Thursday, April 16, 2009

Tiananmen Square Student Leader Captured

Tiananmen Square Student Leader Captured
CSN demands the immediate release of Zhou Yongjun

April 16, 2009 (CSN) -- From the China Support Network, I can tell my readers of a student leader at the Tiananmen Square uprising of 1989. His name is Majer Zhou (pronounce Major Joe) -- or if you are Chinese, his name is Zhou Yongjun (pronounce Joe Young Gin). He has been captured on a return visit to China, and is now the latest case of a Chinese political prisoner for whom we must demand freedom.

He has been living in the United States and has been an enthusiastic ally of the China Support Network. He spent some time being the North American Director of the Free China Movement. And, he has been a leading proponent of Chinese democracy from the days of Tiananmen Square to the present.

When university students rose up in Tiananmen Square, he led the first student march into the square -- that got the action started in the first place. Then he was the first leader elected by students in the Association of Student Unions of Beijing Universities -- the ad hoc group that was formed spontaneously to represent the student takeover of Tianamen Square.

Elected there, he was a spokesman of the students; and, he appeared in a famous scene during the state funeral of ousted (reform minded) Chinese leader Hu Yaobang. The scene is of students kneeling on the steps of the Great Hall of the People, as if waiting for the emperor to emerge and receive their scroll. Zhou was one of three students kneeling with a petition to Chinese Premier Li Peng.

One can read about Zhou in books about Tiananmen Square's 'June 4' movement. Now, on the eve of the 20th anniversary of June 4, 1989, we regret to report that such a blue chip student leader has again been captured in China.

This is his third stint as a political prisoner in China. He was jailed immediately after Tiananmen's 1989 atrocities, then released in 1991. He made his way to the United States to live the life of enforced exile that awaits many Chinese dissidents. In 1998, he attempted a return to China. That is when he was picked up by the authorities and sentenced to three years in a labor camp. In 2001, he was released nine months early, as a government gesture to win favor with the International Olympic Committee.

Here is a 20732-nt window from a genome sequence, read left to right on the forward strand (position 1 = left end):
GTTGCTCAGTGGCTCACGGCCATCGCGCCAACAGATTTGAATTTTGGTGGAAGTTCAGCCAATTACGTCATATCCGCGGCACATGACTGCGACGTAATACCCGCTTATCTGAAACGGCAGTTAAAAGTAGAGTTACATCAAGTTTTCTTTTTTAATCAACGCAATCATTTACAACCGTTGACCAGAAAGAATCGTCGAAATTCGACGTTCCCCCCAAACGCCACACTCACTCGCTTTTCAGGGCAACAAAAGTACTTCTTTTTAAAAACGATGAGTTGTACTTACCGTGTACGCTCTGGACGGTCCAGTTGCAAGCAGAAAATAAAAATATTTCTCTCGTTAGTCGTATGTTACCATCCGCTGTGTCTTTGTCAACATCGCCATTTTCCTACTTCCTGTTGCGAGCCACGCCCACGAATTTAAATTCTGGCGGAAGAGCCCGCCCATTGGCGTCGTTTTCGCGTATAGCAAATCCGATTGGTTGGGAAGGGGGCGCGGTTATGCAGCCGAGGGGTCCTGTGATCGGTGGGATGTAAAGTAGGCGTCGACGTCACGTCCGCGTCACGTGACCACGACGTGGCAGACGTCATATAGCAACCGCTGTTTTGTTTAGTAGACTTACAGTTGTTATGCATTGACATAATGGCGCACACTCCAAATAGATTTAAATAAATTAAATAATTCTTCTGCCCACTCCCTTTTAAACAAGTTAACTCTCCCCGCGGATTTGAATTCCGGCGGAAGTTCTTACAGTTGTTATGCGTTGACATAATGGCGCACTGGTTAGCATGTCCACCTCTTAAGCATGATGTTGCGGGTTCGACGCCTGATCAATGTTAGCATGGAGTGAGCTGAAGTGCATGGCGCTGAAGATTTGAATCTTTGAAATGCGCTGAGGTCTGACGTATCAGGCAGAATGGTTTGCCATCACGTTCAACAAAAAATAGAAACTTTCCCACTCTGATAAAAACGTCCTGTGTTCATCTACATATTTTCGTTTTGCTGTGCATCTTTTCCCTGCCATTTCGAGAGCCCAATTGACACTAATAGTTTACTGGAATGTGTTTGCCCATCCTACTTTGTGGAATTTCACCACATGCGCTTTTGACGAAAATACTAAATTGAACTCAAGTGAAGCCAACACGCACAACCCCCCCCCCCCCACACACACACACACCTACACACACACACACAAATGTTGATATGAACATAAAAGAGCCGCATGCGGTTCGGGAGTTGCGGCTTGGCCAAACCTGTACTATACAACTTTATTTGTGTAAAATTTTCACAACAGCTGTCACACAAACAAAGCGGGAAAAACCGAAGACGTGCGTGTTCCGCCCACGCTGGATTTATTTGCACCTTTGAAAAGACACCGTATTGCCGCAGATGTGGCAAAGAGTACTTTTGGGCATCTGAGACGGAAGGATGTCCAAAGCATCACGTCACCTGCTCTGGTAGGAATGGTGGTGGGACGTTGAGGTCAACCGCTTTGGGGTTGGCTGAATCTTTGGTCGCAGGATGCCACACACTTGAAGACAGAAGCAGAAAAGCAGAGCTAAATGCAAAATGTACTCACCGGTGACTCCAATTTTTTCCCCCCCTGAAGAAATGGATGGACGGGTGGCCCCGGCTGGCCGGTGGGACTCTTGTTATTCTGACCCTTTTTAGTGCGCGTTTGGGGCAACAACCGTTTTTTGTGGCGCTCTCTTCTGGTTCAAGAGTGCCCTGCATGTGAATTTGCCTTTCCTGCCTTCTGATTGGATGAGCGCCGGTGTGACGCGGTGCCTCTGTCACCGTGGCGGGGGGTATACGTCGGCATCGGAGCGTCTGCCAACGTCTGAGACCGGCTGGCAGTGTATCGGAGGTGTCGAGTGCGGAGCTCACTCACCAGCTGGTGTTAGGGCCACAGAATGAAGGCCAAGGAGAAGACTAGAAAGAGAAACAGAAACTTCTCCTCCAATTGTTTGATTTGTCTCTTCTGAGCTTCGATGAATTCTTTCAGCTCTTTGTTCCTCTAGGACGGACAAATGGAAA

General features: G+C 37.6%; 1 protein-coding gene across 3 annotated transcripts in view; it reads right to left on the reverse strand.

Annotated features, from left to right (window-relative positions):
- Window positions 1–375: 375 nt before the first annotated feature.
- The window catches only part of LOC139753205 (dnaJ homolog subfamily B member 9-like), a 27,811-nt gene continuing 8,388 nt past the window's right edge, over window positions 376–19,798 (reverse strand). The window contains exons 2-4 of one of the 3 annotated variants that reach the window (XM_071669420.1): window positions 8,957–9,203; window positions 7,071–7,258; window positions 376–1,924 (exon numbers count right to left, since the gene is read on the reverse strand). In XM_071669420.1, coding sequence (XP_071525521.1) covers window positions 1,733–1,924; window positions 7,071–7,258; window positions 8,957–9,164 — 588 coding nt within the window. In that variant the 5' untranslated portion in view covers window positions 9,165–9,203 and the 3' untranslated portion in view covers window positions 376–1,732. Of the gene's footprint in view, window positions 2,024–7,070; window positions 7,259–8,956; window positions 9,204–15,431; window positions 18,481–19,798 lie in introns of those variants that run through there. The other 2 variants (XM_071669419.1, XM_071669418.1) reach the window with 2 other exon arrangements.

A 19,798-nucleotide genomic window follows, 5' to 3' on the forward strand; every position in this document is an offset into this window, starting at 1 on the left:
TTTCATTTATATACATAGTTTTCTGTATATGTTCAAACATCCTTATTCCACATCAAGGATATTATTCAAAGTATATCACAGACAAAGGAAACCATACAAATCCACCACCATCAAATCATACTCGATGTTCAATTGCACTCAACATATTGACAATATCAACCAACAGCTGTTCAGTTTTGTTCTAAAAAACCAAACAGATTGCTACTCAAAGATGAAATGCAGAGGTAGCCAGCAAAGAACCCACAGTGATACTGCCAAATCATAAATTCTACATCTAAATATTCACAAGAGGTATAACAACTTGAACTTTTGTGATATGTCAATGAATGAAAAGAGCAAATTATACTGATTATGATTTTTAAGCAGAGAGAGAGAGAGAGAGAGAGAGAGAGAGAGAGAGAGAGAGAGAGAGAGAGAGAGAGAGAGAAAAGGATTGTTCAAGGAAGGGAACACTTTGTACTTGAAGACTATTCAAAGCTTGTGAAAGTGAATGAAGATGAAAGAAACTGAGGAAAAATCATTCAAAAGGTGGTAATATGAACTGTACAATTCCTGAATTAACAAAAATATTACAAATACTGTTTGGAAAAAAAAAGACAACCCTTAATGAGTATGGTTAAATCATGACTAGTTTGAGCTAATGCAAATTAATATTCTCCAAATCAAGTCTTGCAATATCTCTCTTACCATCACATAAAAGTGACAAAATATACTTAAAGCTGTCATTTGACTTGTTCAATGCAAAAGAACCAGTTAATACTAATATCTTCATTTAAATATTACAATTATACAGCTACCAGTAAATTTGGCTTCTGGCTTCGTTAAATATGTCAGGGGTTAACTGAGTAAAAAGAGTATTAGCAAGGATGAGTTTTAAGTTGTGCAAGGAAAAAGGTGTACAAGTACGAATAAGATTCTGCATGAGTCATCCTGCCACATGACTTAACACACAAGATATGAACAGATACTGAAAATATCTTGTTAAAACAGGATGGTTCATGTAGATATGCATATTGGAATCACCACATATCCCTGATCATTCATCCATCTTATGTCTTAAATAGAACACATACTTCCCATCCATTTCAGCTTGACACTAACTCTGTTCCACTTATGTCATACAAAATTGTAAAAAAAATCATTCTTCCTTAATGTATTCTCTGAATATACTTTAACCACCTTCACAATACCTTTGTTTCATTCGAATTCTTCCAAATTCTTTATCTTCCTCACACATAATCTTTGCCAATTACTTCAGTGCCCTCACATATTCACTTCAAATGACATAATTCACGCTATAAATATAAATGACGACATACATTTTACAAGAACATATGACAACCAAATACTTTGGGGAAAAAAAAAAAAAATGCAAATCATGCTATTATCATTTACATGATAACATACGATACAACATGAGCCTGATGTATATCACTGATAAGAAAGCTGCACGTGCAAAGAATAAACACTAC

For the past half year, this has been the "rumored disappearance" of Majer Zhou. The China Support Network (CSN) is now confirming the story ahead of the newswires and the Chinese government. Mr. Zhou is being held at a prison in Shenzhen, as the CSN is learning from multiple sources.

In English, the only earlier report was on Dec. 19, 2008 when the China Aid Association (CAA) reported that Zhou was arrested on Sept. 30, and that authorities first charged him with "espionage," then changed the charge to "financial fraud." If true, the government undermined its credibility by changing its story. With his renown from Tiananmen Square, Zhou is certainly a political prisoner.

The China Support Network calls upon the government of China to immediately release 'Majer' Zhou Yongjun. Absent that, he is a natural high profile case, and we will surely press for his release during the upcoming 20th anniversary of the June 4 massacre. June 4 is a high profile time of the year in the cause of Chinese democracy. Inevitably, his case will soon come to world attention.

Monday, April 13, 2009

National Human Rights Action Plan of China fails to impress

'National Human Rights Action Plan'
Fails to Impress the China Support Network

April 13, 2009 (CSN) -- The State Council (cabinet) of China today released its National Human Rights Action Plan of China for 2009-2010. The Chinese government appears to be responding to the United Nations, which had challenged China to create a national human rights action plan. The China Support Network was reached for comment by a reporter for the People's Daily, and we have decided to make a public statement that encapsulates our response.

The report seems to be half humorous and half serious. It begins with self-congratulation for the Chinese Communist Party. Perhaps the CCP wants to fool the world into believing that it is "great, glorious, and correct" about human rights, while in fact the CCP has been the world's biggest human rights abuser. Can you imagine a man with a criminal record of 80 million burglaries, saying "Okay. I'm not going to burglarize any more." The government of China deserves the same amount of credibility that we would ascribe to the recidivist burglar in this analogy.

In that light, the report's first three sentences are sheer comedy: